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4 of 4 people found the following review helpful
5.0 out of 5 stars Best book for me in 2006 June 10, 2006
Format:Paperback
Thank you Sally Smith O'Rourke for your wonderfully romantic

book "The Man who loved Jane Austen". I read it all in one sitting and was totally absorbed into every page. Being a fan

of Pride and Prejudice and other Jane Austen books, I thoroughly

enjoyed how you weaved the past and present together. Bravo!!

I absolutely admired and ardently loved it!!! Hopefully another

book will follow to continue our journey with Eliza and Mr.Darcy!

gkz
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Most Recent Customer Reviews
5.0 out of 5 stars A lovely tale...
A delightful imagining of what might have been...combining two worlds...fact and fiction...then and now. Enjoyable for all Jane Austen fans!
Published 10 days ago by Connie Lard
4.0 out of 5 stars A Fun Read
It is a lovely extension of Pride and Prejudice. Who does not love Austen and time travel? It was a fast and enjoyable read.
Published 1 month ago by Mary Karch
5.0 out of 5 stars Five stars easily.
Loved the story. Wished it would go on forever. I want a follow up to it of Darcy and Eliza.
Is there as equal to it? I hope so because it would be wonderful reading.
Published 2 months ago by Breedle
4.0 out of 5 stars Creative combo
Creative blend of several different romantic movie story lines combined to give an enjoyable alternate view on a beloved classic character.
Published 2 months ago by Heidi Langston
4.0 out of 5 stars The Man Who Loved Jane Austen
I really enjoyed this book, and i really like how it was written. I like how the past and the present were presented together in this story. Read more
Published 4 months ago by sparkle
5.0 out of 5 stars Very interesting twist on Pride and Prejudice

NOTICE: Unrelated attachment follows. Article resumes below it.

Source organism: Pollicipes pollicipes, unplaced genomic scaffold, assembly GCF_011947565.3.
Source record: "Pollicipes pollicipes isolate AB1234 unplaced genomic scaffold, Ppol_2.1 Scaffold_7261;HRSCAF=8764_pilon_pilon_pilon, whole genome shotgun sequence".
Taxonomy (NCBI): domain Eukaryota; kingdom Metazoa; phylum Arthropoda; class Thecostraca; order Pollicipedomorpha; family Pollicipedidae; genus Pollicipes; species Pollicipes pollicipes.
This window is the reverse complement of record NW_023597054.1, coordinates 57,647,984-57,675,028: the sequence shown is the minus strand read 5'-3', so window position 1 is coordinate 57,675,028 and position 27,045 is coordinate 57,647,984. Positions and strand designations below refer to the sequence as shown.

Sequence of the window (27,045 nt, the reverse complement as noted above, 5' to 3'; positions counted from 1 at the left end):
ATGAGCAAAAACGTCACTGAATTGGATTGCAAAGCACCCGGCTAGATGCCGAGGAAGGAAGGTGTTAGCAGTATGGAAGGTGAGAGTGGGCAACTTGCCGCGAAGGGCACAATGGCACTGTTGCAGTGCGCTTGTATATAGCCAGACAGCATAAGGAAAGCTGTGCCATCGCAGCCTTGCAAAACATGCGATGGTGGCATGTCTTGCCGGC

I enjoyed this book and its sequel very much. The author brought her characters and Jane Austen to life and gave an interesting glimpse into the life of Jane Austen's time.
Published 6 months ago by Ksschultz
5.0 out of 5 stars A GREAT READ
Sally O'Rourke kept the reader guessing until the very end; a great read! I wanted to believe it really happened!!
Published 8 months ago by Mary Alice C. Dowdell
3.0 out of 5 stars Fairy Tale Story
This was like a fairy tale, which isn't always a bad thing. Wouldn't we all like to find a rich, handsome, sensitive, caring man like Darcy. Read more
Published 8 months ago by mary evans
4.0 out of 5 stars An enjoyable read!
I liked the way she intertwined past & present. The characters kept me interested. Perfect book for a beach read or a rainy day.
Published 8 months ago by travelcat
5.0 out of 5 stars Skillfully written fantasy...
This novel is a skillfully written fantasy of time travel. Through the accidental passage of a time portal, an injured Fitz Darcy of Pemberley Farms, Virginia, awakens to find... Read more
Published 14 months ago by jbtaylor
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More About the Author

"Where shall I begin? Which of all my important nothings shall I tell you first?" (J.A. June 15, 1808)

That I reside in the Victorian village of Monrovia, California; a mere two miles from my place of employment, a local hospital where I spend most daylight hours in the operating room as a scrub nurse.

That I am a native Californian having been born in Glendale, and spent most of my life here with a relatively short span of years in Reno, Nevada where I attended school. Returning after graduation I have remained in sunny SoCal.

That I was widowed some time ago. That I have very domestic hobbies like sewing, cooking, baking, candy making and cake decorating. Oh, yeah I write, too. Mike, my late husband and teacher, taught me that writing has to be treated like a job so every day no matter how tired I am I edit, research one or more projects and write.

That presently I am finishing up the continuation of The Man Who Loves Jane Austen with Yours Affectionately, Jane Austen. That I have started a story of reincarnation that takes place in Pasadena, CA and am making notes for a ghost story set in San Francisco. That all Three stories are running around in my head and often colliding but I untangle the debris and continue on.

There you have a few of my nothings.